Barack Obama isn't the only politician on the receiving end of racism. A Taiwanese-American congressional candidate in Orange County, Calif., has been hit with hate mail because of his ethnic background. First a businessman sent Jay Chen an email last week calling him "gook," "slope" and "slant-eyed." Then an anonymous man left a voice mail for the Democrat threatening to harm him for being a "little Chinese f---er."
Arguably worse than the hateful messages directed at Chen is the way the campaign team of his opponent, Republican Congressman Ed Royce, reacted to the controversy. One of the racists who verbally attacked Chen openly supported Royce. Royce's representatives denied any connection to the racist rants but then accused Chen himself of cooking up the messages as some kind of campaign strategy. This reminds me of when Ron Paul supporters launched a xenophobic video ad during the Republican primaries that characterized then presidential contender Jon Huntsman as un-American because the former Utah governor can speak Mandarin and has two adopted Asian daughters. When Huntsman's team called foul on the ad, Paul's supporters said that he'd created the video himself to focus attention on his struggling campaign.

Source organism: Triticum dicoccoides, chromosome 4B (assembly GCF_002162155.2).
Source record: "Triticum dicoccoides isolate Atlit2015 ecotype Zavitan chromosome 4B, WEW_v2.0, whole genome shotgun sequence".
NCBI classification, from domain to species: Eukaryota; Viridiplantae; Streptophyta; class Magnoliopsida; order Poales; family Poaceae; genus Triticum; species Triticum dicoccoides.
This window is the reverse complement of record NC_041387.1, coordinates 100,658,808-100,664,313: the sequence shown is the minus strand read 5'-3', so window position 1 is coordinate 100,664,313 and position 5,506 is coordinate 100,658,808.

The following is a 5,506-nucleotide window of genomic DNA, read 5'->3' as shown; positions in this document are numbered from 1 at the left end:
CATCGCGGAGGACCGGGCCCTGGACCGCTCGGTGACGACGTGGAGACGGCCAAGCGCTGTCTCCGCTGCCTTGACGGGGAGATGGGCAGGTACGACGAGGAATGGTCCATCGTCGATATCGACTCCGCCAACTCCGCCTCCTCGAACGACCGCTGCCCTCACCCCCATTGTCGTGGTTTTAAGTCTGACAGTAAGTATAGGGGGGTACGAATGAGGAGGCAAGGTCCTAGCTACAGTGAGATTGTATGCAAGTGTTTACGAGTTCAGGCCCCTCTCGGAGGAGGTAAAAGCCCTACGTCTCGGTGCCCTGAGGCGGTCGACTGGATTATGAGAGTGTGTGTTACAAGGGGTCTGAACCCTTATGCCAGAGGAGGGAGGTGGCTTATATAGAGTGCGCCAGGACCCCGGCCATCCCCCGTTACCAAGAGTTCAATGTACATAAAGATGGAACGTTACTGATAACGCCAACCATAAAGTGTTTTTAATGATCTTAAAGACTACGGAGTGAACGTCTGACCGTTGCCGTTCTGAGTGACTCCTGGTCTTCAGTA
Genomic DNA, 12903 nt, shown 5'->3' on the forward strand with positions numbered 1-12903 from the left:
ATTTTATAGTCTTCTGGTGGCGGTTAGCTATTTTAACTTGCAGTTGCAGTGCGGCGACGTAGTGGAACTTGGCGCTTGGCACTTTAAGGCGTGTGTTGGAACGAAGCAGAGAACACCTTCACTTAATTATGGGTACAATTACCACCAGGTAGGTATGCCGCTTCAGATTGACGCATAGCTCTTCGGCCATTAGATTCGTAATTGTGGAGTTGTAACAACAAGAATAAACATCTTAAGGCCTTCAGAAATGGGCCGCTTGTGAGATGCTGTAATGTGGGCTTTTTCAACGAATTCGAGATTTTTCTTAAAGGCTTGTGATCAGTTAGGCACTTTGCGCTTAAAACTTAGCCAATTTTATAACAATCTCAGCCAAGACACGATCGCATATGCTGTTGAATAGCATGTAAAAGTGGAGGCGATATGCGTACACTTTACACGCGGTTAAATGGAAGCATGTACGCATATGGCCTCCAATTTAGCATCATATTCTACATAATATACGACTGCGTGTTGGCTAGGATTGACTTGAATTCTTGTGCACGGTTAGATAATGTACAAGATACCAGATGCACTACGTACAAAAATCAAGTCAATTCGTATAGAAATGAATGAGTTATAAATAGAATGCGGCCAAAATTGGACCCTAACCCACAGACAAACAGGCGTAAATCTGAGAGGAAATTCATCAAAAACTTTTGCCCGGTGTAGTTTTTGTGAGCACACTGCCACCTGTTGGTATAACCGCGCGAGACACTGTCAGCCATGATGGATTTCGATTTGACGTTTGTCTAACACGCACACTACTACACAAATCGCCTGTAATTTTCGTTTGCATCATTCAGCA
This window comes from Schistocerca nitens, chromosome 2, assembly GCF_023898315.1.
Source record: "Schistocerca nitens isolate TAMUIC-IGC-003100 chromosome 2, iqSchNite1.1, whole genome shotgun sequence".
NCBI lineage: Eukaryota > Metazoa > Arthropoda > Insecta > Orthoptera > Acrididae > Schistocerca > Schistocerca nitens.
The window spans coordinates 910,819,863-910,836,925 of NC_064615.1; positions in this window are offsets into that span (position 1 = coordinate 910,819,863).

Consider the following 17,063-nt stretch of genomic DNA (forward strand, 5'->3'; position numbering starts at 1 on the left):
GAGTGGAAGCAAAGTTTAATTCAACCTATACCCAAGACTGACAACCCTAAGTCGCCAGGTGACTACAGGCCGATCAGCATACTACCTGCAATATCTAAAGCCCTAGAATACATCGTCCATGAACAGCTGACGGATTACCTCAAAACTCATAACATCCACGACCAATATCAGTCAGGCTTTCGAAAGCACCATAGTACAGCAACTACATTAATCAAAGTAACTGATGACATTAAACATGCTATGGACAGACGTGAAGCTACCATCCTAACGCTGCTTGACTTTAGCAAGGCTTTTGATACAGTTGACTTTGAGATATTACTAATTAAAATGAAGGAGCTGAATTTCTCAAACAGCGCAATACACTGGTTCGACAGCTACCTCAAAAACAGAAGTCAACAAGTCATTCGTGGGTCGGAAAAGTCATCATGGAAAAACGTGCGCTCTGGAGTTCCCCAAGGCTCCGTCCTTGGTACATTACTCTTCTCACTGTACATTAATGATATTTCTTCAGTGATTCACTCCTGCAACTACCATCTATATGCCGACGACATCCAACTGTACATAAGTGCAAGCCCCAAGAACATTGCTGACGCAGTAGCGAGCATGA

Is this the reaction marginalized groups should expect now when they bring racism to light? In the past minority groups were often told that they were being too sensitive or misunderstanding things when they complained about racism. It seems the new trend is to accuse minorities of drumming up racist situations for gain. This isn't simply blaming the victim. This is re-victimizing the victim. It ignores the fact that most people of color find racism unsettling and distressing. I'm sure Chen was both hurt and angry to have received messages calling him racial slurs. To accuse him of making up the hate mail likely only added to his pain.